Both backorders and stockouts are a cause of frustration for your customer. But effective replenishment is a clever way to keep your customers happy.

2. Minimise overstock

Like not having enough inventory, overstocking can also impact your bottom line.

Replenishing stock too early or without regard to customer demand can cause a build of stock in the wrong places.

Now, here is where the games really begin!
Surplus stock is a big problem. If you don’t believe me, click here to read our article on excess stock.

In short, carrying inventory you do not need is expensive. It ties up your working capital & it leaves you exposed to the risk of obsolescence.

Afterall, lots of products held up in stock have expiration dates. Inventory that might become unsellable if it sits too long, including food and beverages or cosmetics products.

But even those without could be replaced by newer iterations.

Your customers won’t accept mouldy fruit. And whether its clothes or car parts, who wants last season’s style?

Having a smart inventory replenishment process can prevent this nightmare from become a reality!

3. Reduce shipping costs

Moving stock throughout your operation is expensive. It’s even more expensive if you have pay for it twice!

Not utilising the space on every pallet, in every shipment can mean you’re paying to move nothing but air. That’s an expensive hobby your finance team won’t thank you for.

Equally, having to fork out for internal transfers or expedited orders because your stock is sat in the wrong place, will not win you employee of the month.

With an effective replenishment strategy, you can ensure that every pallet, every container & every order’s optimised to make the most of the space available. And this is a sure-fire way to remain as efficient as possible.

That, in turn, will reduce the number of deliveries, and therefore miles on the road. Which will help your carbon emissions and the planet.

All the while maintaining high availability for your number one concern. Your customer.

How does stock replenishment work?

Great, its important to keep stock replenished. That much we can agree!

But now what? How can you streamline your entire approach to replenishment?

In the next section, we will explore some proven replenishment methods & how they work in practice.

 

Cartoon Holding Stock Replenishment Stores

Methods of stock replenishment

When it comes to stock replenishment systems, you have two main options: Push or Pull.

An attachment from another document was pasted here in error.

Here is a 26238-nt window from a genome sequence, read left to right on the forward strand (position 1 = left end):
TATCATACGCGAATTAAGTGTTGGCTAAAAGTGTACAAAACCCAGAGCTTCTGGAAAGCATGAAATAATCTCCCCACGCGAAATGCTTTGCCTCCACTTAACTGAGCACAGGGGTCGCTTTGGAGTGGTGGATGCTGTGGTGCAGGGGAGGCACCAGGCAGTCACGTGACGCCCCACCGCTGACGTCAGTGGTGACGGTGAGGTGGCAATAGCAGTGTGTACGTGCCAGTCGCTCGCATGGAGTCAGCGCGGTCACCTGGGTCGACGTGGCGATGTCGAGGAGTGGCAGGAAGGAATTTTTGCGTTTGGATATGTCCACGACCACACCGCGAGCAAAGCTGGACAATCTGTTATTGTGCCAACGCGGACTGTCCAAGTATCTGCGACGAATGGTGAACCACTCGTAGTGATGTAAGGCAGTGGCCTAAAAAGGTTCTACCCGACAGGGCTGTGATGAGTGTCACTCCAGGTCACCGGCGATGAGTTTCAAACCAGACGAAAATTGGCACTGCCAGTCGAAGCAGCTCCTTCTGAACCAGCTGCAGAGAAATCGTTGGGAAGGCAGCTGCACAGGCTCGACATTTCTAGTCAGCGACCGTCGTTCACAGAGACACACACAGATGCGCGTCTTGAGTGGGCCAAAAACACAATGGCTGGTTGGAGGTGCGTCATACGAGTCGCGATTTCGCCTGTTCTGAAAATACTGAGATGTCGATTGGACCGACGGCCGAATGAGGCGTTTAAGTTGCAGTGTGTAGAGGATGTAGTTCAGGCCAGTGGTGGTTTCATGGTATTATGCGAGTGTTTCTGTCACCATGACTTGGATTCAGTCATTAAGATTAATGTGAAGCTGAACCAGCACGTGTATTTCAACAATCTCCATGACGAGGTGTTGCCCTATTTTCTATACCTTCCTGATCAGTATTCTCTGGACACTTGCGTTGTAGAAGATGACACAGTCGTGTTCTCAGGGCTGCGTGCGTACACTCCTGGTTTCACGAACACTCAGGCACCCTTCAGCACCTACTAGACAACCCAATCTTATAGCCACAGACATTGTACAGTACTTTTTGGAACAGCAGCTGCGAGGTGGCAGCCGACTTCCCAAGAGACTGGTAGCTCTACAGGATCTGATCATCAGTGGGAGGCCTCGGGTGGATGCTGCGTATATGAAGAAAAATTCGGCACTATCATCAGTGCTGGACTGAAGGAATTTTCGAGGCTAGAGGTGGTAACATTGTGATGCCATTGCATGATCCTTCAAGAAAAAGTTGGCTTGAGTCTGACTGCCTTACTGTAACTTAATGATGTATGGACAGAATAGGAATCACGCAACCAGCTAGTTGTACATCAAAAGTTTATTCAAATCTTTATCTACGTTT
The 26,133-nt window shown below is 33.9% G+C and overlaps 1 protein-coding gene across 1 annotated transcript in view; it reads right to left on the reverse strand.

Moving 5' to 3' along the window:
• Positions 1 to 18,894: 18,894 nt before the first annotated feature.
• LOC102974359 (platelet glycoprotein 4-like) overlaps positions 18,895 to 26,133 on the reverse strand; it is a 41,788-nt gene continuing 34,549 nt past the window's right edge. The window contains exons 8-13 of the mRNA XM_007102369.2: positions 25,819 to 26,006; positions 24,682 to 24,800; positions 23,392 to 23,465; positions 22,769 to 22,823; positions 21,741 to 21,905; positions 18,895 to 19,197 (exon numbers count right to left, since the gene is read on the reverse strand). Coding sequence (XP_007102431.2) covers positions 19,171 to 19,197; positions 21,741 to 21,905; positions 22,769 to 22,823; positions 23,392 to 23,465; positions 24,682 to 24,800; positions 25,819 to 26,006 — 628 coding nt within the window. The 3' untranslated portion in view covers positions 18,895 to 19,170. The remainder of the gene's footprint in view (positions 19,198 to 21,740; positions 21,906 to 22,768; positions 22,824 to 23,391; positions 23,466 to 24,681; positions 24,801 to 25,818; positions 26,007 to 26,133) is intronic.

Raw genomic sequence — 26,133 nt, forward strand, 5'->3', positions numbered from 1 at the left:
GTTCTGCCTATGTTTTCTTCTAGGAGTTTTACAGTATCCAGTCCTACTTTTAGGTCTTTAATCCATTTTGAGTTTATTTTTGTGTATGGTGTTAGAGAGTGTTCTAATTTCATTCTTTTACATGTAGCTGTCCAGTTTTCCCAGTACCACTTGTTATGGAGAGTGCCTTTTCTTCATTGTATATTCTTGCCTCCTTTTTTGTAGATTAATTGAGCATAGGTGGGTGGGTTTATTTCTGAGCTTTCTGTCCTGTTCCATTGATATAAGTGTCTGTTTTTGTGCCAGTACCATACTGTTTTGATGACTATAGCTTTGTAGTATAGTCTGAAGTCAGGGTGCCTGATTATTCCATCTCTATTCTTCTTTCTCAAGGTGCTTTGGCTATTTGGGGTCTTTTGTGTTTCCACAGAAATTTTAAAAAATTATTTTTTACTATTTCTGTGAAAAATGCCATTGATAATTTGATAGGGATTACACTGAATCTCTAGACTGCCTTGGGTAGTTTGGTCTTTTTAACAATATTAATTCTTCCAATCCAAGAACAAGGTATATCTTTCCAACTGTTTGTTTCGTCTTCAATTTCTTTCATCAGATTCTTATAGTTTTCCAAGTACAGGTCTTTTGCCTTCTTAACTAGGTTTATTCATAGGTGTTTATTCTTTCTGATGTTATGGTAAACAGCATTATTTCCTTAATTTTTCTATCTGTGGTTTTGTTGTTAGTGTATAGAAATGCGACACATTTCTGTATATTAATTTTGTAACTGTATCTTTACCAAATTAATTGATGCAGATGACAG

The Push method:

This method is a stock replenishment strategy where you rely on forecasts to drive proactive replenishment decisions.

This means using a statistical forecast of future demand to plan how best to push inventory throughout the main distribution centres, regional warehouses, and local branches.

A replenishment system designed in this way will always be broader in nature and may miss the agility and sensitivity to respond to changes in demand.

The push system is also ultimately only as effective as the forecasts on which it’s based. And to build a good forecast, you need data & the tools to transform this into robust insights.

Top tip: Find out if your approach to forecasting is up to scratch with our handy guide to demand planning.

Prevention is always the best cure!

Stock replenishment example #1: The push method in action

Imagine you’re a retailer.

As winter draws out, you’re looking ahead to the new spring line. As you assess demand, your distribution centre needs to start shipping items throughout your network of locations and sales channels. But you also need to worry about how you will keep all your stores stocked up throughout the season.

You have an inescapable number of unknowns. Which lines will sell better than the others? Will all your regions’ demand be the same and follow the same patterns?

But using the push method, you’ll at least have lots of data from related products. And you can use this insight to build a robust forecast on which to guide your replenishment decisions.

Using this replenishment model allows you to make a rational call on how much inventory to ‘push’ to each store or sales channel.

The Pull method

Your other option for a replenishment strategy is the pull method.

This will use demand data to anticipate your customers’ behaviour at the lowest point of the chain.

Often based on actual product sales in each location, the pull system focuses on the immediate and short-term needs of your customers.